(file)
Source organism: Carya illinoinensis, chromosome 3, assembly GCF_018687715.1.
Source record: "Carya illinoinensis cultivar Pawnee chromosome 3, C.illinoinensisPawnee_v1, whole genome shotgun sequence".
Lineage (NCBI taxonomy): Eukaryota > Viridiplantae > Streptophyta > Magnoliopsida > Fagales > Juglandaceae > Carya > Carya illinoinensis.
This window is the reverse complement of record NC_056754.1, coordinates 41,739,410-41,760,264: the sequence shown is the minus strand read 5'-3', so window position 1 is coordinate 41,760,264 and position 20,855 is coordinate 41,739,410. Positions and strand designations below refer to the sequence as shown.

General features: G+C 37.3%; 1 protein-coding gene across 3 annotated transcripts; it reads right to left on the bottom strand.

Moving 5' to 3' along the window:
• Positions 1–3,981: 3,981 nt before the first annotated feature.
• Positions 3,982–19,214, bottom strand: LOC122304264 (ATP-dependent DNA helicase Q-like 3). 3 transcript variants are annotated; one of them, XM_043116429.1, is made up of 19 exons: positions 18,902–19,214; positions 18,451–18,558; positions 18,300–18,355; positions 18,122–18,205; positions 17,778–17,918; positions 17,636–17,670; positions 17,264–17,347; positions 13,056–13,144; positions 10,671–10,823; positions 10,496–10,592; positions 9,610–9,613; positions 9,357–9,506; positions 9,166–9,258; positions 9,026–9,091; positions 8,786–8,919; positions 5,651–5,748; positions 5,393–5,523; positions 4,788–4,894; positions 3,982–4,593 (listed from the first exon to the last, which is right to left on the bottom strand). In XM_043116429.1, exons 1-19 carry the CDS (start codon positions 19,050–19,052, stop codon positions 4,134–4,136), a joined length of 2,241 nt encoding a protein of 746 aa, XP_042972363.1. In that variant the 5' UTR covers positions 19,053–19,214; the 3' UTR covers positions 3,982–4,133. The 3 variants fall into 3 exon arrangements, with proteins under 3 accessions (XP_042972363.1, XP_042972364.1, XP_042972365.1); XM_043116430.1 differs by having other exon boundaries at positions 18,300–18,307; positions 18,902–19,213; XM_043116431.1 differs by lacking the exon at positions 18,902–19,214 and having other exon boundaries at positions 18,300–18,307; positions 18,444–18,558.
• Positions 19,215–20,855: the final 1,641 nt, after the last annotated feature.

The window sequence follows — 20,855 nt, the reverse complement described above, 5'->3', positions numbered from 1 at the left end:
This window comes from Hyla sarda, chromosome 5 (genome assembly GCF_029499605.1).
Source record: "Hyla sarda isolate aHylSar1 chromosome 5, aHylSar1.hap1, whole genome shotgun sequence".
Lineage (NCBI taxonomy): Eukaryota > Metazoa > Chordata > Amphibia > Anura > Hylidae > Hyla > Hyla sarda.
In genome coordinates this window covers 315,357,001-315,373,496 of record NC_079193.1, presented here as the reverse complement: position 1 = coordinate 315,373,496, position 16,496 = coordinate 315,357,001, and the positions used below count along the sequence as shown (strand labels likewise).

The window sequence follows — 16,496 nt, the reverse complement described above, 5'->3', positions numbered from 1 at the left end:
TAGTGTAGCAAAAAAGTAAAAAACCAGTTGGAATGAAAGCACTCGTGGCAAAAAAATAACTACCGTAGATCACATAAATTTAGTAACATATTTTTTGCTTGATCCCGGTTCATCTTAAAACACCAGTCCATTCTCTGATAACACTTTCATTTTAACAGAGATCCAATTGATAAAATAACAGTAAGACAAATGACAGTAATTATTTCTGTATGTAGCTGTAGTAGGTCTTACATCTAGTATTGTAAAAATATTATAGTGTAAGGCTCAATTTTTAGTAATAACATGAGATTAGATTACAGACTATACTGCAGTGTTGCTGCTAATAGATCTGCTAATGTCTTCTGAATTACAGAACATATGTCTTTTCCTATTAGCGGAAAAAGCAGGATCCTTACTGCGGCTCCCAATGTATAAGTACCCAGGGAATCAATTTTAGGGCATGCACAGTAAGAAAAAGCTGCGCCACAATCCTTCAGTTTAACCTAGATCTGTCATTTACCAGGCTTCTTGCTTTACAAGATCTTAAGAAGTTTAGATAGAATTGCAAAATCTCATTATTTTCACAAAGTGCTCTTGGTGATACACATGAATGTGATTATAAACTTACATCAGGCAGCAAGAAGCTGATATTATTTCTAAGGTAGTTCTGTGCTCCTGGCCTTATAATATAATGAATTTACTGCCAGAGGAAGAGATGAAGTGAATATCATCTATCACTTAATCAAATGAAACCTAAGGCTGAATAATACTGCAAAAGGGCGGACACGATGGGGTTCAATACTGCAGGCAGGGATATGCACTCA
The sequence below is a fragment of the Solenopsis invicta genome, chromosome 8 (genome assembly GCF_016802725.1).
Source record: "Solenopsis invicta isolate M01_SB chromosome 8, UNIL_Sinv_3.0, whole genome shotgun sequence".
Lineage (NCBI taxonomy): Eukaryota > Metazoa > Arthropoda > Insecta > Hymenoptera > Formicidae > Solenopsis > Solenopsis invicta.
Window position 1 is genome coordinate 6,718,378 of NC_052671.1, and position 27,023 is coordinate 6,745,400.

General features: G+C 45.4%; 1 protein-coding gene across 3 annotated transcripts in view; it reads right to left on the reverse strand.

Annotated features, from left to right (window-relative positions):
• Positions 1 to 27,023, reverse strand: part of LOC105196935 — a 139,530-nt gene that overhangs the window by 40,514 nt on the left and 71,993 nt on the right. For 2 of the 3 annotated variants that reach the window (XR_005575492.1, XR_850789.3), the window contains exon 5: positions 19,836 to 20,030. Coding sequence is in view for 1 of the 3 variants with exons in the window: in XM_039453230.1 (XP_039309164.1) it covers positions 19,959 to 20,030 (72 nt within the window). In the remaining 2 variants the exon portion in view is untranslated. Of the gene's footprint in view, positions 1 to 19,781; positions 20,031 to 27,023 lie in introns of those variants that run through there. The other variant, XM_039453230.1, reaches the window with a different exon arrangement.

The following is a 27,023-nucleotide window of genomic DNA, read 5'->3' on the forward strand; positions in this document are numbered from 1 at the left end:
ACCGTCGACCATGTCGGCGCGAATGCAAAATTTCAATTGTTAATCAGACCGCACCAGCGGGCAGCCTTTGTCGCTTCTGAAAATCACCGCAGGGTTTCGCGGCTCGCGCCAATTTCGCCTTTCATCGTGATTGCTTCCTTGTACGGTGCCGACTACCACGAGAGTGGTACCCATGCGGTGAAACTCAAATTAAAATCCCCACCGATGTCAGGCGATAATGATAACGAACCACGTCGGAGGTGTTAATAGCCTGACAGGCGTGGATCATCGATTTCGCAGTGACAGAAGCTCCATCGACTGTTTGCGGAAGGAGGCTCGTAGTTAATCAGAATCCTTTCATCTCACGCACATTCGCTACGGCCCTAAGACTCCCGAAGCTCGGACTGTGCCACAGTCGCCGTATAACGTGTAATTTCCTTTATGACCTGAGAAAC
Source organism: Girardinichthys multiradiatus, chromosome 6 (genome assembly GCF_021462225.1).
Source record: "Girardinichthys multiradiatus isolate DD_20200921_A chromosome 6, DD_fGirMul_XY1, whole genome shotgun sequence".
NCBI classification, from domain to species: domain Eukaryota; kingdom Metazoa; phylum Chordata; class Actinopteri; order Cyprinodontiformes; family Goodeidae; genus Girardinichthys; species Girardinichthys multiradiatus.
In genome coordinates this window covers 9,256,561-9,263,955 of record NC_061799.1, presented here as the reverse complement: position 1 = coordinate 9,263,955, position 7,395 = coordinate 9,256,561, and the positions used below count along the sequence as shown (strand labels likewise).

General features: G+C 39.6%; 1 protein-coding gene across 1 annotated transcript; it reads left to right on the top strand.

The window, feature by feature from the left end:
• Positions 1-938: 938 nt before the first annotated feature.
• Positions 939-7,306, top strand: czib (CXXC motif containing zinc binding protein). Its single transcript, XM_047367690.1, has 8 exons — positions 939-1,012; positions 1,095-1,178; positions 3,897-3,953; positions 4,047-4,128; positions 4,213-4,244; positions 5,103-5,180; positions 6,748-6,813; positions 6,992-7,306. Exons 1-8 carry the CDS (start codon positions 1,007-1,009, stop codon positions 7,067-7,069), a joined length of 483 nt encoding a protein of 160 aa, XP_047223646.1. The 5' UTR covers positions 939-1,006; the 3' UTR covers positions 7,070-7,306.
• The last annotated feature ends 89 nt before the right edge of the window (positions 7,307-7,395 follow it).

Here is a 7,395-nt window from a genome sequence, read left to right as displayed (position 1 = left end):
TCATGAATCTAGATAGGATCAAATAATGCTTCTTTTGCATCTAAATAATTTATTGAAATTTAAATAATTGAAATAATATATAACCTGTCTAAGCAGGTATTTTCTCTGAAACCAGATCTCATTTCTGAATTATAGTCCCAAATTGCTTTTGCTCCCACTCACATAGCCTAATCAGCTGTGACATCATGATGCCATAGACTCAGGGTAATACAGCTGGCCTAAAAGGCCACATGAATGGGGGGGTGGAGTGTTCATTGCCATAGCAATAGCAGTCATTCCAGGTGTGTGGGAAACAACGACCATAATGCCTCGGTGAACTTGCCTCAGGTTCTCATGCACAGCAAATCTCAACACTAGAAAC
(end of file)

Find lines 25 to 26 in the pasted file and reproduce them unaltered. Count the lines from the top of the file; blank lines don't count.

ACCGTCGACCATGTCGGCGCGAATGCAAAATTTCAATTGTTAATCAGACCGCACCAGCGGGCAGCCTTTGTCGCTTCTGAAAATCACCGCAGGGTTTCGCGGCTCGCGCCAATTTCGCCTTTCATCGTGATTGCTTCCTTGTACGGTGCCGACTACCACGAGAGTGGTACCCATGCGGTGAAACTCAAATTAAAATCCCCACCGATGTCAGGCGATAATGATAACGAACCACGTCGGAGGTGTTAATAGCCTGACAGGCGTGGATCATCGATTTCGCAGTGACAGAAGCTCCATCGACTGTTTGCGGAAGGAGGCTCGTAGTTAATCAGAATCCTTTCATCTCACGCACATTCGCTACGGCCCTAAGACTCCCGAAGCTCGGACTGTGCCACAGTCGCCGTATAACGTGTAATTTCCTTTATGACCTGAGAAAC
Source organism: Girardinichthys multiradiatus, chromosome 6 (genome assembly GCF_021462225.1).